A simple way of thinking about how a demand meter works is to compare it to a water faucet and a bucket of water. If you turned on a water faucet, water would flow out and fill a bucket. If you continued to open the valve, water would flow out of the faucet at a greater rate (the demand for water) and more water would be delivered (the water used). One way of measuring the rate of water coming out of the valve might be in gallons per hour. You would want to know this so that you could provide the piping and pressure needed and have adequate supplies of water available to support this level of water "demand." You'd also want to know how much water was delivered for the customer to use so that you could bill for the service.

Unlike water, electricity cannot be stored - but the concept is similar. A demand meter is like the water faucet and bucket. It records the electricity used (measured in kwhrs) and the rate of electricity used (measured in kW) in 30-minute intervals.

How Demand Billing Works

There are two energy-related charges in demand billing. One is for the amount of electricity used during the entire billing period - this is the energy charge (measured in kwhrs). Relating to the previous example, this would be -equivalent to the gallons of water used. The other charge is for the greatest amount of electric power used in any one-half hour during the billing period - this is the demand charge (measured in kW or kilowatts of demand). Again, relating to the previous example, this would be equivalent to the rate of water used (measured in gallons per hour).
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by:amac81
ID: 40225261
How Demand Billing Works:

This answers your question:

There are two energy-related charges in demand billing. One is for the amount of electricity used during the entire billing period - this is the energy charge (measured in kwhrs). Relating to the previous example, this would be -equivalent to the gallons of water used. The other charge is for the greatest amount of electric power used in any one-half hour during the billing period - this is the demand charge (measured in kW or kilowatts of demand). Again, relating to the previous example, this would be equivalent to the rate of water used (measured in gallons per hour).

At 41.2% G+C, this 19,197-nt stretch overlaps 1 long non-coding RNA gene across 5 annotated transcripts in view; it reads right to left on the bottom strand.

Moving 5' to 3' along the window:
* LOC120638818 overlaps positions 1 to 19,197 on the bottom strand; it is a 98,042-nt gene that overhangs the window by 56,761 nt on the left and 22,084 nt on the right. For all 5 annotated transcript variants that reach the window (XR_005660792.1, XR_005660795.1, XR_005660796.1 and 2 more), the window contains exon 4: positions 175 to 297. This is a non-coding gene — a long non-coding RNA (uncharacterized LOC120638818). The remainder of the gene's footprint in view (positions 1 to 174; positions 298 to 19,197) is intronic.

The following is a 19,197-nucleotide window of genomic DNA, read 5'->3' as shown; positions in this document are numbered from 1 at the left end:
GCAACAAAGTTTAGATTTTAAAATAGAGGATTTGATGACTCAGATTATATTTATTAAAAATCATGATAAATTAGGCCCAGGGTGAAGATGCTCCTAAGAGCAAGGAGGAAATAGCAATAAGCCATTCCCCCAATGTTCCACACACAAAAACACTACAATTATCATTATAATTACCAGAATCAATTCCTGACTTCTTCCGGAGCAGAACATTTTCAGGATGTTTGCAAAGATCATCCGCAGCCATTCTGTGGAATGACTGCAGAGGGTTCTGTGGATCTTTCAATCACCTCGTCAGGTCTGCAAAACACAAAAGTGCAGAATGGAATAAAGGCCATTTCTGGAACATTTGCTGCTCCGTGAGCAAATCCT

So during a 30 minute period last month you were measured at 57.6kW.
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by:crcsupport
ID: 40225278
How Load Factor Calculated?

The formula to calculate the load factor is: total kilowatt-hours (kwhrs) in the billing period divided by the result of multiplying the number of days in the billing period times 24 hours times the maximum demand (kW) in the billing period; multiply the answer by 100 to get the load factor:

[kWhrs / (# of days in billing period x 24 hrs x billable demand [kw] ) x 100 = % LF]

For example, if the customer used electricity at the maximum rate for each and every 30-minute period in the billing period, the resulting load factor would be 100%. If, on the other hand, the maximum demand is used for only half of the billing period, the load factor would be about 50%. Normal load factors range from 10% to 60%. Property Protection periodically generates and reviews ad hoc reports of load factors outside of this range.
I got the load factor 47.1% from the formular at the bottom of the link.

--------------------------------------------------------------------

My Load Factor:
28,000kWh / (32 days * 24 hrs * 57.6 kW) * 100 =47.1%

I got the Load factor from this formular. Now how this turns to $940?
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amac81 earned 500 total points
ID: 40225310
Here is the current rate sheet for ConEd.

I don't know what rate you're at or where you're located, so this may not be the correct rate sheet, however this shows the per kW charge for Supply.  this is Market, however, I don't know if you have a contract with ConEd or what not.

Came from here: http://www.coned.com/rates/supply_charges.asp

http://www.coned.com/documents/elecPSC10/StatMSCCAP-8.pdf
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Author Comment

by:crcsupport
ID: 40225460
It seems very complicate. and the demand charge rate varies every month.
Thanks for the link. I think I have to reserve more times to read...